Widespread free support 

Kubernetes’ noticeably active online community eases how developers can troubleshoot problems they face. They can share their questions in the communities and get answers, and they can find previous answers by googling the right keywords as well. 

This cuts down the time needed, and costs accordingly, as developers can help themselves without a premium support plan or even an expensive training program. 

Microservices architecture support 

Some advanced features of Kubernetes extend its ability to save time on costs while helping developers deliver cutting-edge applications. 

If you are using a microservices-based application, the platform manages internal communications between microservices with no external tool and full compatibility. 

Flawless integration with continuous delivery pipelines

Automated and continuous delivery pipelines have become an essential part of development processes, with the rapidly increasing adoption of DevOps. 

Kubernetes integrates with such pipelines easily, making it a platform to rely on while developing an application using agile methodologies. 

Kubernetes (K8s) comparison on AWS, GCP, and Azure 

Kubernetes and container management platforms fit perfectly with cloud environments, even when you use multiple ones or a hybrid cloud storage model.  But what is the difference between its operation on the largest cloud service providers? Here is a comparison of Kubernetes on AWS, Google Cloud, and Microsoft Azure. 

Kubernetes on AWS

The cloud hosting market’s biggest player is the first on this comparison. And while Amazon’s solution is leading the cloud market generally, it also leads it on Kubernetes, as 63% of Kubernetes workloads run on AWS.

The cloud platform supports three container environments: ECS, EKS, and Fargate. The first one is ECS, the lightest solution, and will be a reasonable option if you are not experienced with containers and are used to AWS. 

Deploying to this environment has been known as containers-as-a-service, as the deployment needs no service installation with it, and it is all automated directly on AWS.

If you want to utilize more of the features Kubernetes offers, Amazon’s EKS is another solution from Amazon. One of its best features is that it will simply move your existing environment to the cloud if you were using on-premise storage.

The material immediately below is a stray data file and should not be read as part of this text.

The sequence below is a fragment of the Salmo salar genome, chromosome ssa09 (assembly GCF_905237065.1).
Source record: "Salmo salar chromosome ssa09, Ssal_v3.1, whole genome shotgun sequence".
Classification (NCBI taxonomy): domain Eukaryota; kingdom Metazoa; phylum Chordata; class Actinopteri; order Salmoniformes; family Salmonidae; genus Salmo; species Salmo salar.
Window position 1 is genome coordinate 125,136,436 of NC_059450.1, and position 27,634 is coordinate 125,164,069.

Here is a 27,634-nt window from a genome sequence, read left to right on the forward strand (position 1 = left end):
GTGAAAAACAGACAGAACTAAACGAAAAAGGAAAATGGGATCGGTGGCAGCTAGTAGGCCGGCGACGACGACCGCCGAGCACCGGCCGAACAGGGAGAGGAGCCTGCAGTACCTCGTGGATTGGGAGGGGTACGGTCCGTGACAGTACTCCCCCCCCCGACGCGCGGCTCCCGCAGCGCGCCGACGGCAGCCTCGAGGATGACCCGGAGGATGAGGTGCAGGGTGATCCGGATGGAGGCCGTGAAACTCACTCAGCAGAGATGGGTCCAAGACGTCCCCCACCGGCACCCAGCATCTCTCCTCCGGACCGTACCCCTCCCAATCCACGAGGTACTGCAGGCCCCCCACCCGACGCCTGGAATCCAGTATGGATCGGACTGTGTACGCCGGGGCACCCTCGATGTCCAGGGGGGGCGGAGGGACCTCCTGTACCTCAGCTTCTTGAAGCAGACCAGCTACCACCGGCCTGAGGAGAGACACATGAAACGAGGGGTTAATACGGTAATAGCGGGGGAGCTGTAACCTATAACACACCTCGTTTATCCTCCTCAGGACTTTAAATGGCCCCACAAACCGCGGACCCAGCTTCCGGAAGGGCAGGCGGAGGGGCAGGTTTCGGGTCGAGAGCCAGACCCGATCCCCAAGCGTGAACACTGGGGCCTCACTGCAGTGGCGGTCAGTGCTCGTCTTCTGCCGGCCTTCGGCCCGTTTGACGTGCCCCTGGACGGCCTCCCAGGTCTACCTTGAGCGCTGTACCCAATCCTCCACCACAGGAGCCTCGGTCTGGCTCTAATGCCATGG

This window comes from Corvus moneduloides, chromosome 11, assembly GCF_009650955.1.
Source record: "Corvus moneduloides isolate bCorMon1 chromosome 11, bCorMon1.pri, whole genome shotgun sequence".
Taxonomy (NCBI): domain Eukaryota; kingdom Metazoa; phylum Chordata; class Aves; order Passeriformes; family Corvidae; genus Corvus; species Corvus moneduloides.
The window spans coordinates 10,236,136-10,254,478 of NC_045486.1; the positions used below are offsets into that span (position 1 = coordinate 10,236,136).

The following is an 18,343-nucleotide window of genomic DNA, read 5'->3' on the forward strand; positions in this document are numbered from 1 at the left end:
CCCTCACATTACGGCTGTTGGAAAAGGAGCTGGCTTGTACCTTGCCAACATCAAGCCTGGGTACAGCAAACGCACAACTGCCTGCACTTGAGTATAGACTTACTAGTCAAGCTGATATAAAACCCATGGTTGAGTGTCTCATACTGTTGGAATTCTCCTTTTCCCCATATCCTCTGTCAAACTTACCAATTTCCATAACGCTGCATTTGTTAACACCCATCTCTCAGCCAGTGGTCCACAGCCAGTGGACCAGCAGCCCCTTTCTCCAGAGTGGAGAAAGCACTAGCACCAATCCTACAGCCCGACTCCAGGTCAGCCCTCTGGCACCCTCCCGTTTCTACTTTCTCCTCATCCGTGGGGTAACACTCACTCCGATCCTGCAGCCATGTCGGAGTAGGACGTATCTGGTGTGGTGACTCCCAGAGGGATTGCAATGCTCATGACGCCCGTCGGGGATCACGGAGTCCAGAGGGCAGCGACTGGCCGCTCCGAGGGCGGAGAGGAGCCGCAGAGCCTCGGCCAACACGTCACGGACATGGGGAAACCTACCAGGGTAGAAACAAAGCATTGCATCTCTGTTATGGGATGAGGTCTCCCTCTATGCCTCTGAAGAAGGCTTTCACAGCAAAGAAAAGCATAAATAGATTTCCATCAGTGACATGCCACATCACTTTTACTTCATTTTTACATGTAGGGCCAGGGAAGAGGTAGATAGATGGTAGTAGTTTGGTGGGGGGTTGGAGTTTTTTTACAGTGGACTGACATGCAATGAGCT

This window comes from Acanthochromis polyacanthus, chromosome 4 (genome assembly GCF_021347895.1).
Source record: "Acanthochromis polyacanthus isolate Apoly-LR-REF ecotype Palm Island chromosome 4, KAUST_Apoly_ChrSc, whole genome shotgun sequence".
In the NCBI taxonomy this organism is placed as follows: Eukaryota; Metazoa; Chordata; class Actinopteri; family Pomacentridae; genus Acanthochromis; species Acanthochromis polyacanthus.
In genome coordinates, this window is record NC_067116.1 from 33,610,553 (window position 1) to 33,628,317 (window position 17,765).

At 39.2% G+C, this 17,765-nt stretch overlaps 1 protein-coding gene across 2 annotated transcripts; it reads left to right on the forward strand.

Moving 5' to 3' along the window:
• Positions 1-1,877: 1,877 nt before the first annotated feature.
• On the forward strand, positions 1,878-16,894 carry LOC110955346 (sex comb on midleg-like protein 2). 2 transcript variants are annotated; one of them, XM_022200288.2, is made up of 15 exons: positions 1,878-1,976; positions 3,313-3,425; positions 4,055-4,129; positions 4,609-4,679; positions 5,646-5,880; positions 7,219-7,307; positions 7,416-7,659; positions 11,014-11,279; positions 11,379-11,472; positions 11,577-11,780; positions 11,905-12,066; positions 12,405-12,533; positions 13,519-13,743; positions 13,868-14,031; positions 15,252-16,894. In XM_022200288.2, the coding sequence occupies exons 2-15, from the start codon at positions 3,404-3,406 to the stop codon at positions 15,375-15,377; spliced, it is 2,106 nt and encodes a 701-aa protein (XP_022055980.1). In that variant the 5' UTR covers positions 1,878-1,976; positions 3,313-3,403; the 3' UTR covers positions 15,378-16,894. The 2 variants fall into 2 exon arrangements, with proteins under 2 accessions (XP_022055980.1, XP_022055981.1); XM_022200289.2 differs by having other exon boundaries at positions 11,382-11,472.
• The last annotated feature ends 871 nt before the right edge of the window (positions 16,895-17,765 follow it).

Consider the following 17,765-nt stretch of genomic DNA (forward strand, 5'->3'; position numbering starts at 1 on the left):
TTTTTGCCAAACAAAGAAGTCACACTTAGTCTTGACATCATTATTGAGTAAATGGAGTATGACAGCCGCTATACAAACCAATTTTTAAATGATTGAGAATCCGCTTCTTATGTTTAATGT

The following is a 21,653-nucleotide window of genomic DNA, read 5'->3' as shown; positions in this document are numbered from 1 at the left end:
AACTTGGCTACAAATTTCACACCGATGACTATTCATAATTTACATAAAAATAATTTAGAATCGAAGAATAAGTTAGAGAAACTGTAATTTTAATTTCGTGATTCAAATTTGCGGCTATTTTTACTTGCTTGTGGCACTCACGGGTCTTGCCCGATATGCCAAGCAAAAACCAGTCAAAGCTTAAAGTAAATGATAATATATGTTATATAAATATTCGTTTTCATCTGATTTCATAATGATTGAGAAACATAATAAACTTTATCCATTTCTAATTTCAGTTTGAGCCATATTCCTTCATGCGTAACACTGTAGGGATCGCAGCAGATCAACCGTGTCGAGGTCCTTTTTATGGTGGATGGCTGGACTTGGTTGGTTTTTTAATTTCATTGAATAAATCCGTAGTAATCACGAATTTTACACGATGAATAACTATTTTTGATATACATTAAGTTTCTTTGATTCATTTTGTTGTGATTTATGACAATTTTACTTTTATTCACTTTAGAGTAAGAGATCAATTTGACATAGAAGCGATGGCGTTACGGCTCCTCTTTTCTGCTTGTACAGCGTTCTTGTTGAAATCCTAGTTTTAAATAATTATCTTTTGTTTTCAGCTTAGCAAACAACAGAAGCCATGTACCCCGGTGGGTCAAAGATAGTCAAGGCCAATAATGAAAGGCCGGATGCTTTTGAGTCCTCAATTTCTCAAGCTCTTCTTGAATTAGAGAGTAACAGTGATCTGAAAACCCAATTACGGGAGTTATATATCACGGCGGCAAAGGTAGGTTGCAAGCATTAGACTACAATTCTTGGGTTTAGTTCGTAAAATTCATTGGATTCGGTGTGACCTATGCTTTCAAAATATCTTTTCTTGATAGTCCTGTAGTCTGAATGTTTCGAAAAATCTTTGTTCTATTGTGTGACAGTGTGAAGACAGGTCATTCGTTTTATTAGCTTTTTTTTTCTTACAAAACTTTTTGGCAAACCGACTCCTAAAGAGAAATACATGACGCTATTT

In many ways, and with its many great features, EKS can become the most widely used method for using Kubernetes with AWS. 

AWS Fargate, the newest solution from Amazon for container users, can also help developers with no experience to set up an infrastructure that works, without having to manage any servers or clusters. 

One of the greatest features from Amazon is that Fargate works with EKS, so combining them isn’t supposed to cause problems. Generally, hosted Kubernetes solutions from AWS are great for starters, with a satisfying package of features. That can be one of the reasons AWS solutions are widely used. 

Kubernetes on Azure

For Windows environments, Azure may seem like the right solution to use with Kubernetes. The container service from Azure has the name of AKS, standing for Azure Kubernetes Service

In terms of speed, Azure is known for its slower speed during container deployment, so it doesn’t compete with Amazon and Google solutions, but it is still better than using traditional manual methodologies with .NET. 

To let you monitor resource usage, Azure offers its Azure Monitor tool, letting you evaluate container health and access insights related to your Kubernetes components. 

Azure also supports Linux containers, which can be easily deployed once you install Linux from the Azure dashboard. And while it supports both Windows and Linux-based containers, Azure doesn’t support hybrid containers, which gives Amazon’s AWS another edge over it. The AKS service from Azure is free and you only pay for the VM resources you use. 

The biggest disadvantage with AKS is that it has slower adoption to Kubernetes updates and features, as it always comes behind Google and Amazon. This makes it only a solution that is worth considering for short-term trials or specific use cases.